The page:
CytoLog Questions and Answers
Answers provided by J. Michael Bentley
Q: What are the practical applications for Infopeptide supplementation?
A: At this time, the evaluation of Infopeptides is focused on twenty general categories of disease: Allergies, Arthritis, Benign Prostatic Hyperplasia, Cancer (adjunctive use only), Celiac Sprue, Crohn's disease, Diabetes type II, Hypertension, Lupus (discoid & systemic), Multiple Sclerosis, Perthes disease (active), Premenstrual Syndrome & Endometriosis, Prion diseases (Kuru & Creutzfeldt-Jakob syndrome), Psoriasis, Sjogren's syndrome, Spinal Muscular Atrophy, Thrombocytopenia (idiopathic & autoimmune), topical applications (burns, wounds, infections, insect bites, diaper rash & herpetic lesions), acute viral infections, and chronic viral infections.
Q: What are Infopeptides?
A: The word "Infopeptide" was invented and first used by the developer of Cytolog in 1993 as a way to describe his discovery. Infopeptides refers to a class of small proteins that are believed to act as informational media, advising and coordinating appropriate cellular functions in humans and other mammals. Information available at this time suggests that these peptides are produced in the ribosomes of cells, then circulate in the blood, and in the case of pregnant females, concentrate in the colostrum.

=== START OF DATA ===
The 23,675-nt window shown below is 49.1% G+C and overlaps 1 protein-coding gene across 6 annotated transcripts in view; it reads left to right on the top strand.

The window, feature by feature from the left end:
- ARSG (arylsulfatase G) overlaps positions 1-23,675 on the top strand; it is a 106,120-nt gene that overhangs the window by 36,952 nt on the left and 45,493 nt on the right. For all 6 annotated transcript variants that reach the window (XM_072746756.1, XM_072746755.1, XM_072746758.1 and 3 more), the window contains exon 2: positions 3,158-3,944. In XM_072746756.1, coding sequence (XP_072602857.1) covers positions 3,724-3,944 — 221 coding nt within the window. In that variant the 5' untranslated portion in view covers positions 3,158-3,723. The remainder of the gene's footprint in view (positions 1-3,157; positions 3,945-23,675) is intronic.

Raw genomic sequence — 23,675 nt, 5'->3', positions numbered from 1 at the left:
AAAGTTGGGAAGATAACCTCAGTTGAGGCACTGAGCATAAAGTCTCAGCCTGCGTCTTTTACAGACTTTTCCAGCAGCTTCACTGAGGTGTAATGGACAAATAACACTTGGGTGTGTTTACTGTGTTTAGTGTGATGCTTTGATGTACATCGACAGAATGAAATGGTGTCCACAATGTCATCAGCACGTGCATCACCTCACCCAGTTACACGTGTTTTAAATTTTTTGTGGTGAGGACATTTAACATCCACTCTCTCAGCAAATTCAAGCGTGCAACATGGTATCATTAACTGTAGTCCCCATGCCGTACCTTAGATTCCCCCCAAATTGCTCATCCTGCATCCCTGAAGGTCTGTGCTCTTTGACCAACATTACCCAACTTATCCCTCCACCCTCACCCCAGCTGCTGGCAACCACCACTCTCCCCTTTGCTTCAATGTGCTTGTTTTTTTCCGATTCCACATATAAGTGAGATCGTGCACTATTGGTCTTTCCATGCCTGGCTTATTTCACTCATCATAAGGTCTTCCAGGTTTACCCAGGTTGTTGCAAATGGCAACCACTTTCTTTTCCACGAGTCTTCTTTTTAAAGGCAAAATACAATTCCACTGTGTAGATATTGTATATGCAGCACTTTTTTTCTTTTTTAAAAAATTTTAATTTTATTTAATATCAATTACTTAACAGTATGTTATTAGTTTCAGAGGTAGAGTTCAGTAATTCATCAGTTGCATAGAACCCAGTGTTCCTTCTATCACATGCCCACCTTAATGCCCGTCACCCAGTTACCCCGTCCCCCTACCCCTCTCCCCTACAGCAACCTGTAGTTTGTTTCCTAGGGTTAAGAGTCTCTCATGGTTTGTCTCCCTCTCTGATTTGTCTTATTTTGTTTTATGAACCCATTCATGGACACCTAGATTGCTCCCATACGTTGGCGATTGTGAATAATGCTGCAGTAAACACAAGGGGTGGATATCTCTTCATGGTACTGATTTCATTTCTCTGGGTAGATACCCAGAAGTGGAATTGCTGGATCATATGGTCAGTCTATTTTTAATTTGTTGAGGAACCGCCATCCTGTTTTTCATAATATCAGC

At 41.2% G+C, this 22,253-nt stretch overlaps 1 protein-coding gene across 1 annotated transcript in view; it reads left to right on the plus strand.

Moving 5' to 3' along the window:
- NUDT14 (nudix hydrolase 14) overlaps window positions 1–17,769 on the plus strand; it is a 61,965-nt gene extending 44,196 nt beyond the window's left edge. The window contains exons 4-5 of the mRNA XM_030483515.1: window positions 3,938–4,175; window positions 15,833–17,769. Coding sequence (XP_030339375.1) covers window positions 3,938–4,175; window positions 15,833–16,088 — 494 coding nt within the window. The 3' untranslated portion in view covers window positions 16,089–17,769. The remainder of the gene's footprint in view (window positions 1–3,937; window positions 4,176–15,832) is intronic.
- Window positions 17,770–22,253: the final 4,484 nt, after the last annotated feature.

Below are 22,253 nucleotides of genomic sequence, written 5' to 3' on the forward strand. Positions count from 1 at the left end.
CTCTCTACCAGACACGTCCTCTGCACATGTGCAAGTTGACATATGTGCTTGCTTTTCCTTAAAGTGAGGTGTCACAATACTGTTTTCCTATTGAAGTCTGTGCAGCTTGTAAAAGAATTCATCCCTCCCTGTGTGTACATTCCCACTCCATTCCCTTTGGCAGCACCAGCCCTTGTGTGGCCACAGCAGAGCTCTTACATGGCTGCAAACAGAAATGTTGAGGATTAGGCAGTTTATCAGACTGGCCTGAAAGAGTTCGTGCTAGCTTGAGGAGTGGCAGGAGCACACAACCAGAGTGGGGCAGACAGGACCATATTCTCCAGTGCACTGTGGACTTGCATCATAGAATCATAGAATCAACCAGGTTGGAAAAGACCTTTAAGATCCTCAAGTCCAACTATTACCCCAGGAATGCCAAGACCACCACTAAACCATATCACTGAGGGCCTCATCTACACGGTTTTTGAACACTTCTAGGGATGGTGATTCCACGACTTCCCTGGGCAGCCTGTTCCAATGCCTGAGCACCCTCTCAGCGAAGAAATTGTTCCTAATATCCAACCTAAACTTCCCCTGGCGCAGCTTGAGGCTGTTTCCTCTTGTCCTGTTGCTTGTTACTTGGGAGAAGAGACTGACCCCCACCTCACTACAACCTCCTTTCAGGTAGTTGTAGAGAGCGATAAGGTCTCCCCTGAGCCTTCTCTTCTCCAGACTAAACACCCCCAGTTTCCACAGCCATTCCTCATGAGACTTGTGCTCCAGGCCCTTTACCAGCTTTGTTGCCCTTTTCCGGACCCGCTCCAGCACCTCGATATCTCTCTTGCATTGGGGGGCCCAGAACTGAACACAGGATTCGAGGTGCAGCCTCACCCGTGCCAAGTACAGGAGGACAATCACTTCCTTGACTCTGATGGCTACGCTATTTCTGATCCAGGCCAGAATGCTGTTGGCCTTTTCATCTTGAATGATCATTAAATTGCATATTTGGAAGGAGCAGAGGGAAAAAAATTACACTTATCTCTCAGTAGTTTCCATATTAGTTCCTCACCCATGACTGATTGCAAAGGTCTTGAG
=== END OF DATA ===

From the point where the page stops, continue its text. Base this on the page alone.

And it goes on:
Q: How does the body use the Infopeptides?
A: The Infopeptides are absorbed through the oral mucosa and are not utilized through the digestive tract. For effective use, they have to be absorbed by live cells. This could also apply to an open wound. The cells seem to be able to clone or transfer the information to other cells in the body very fast. In infants, we have seen recovery from Viral Respiratory Infection and fever in about an hour which would be indicative of the information being shared extremely fast, especially given the total number of cells involved.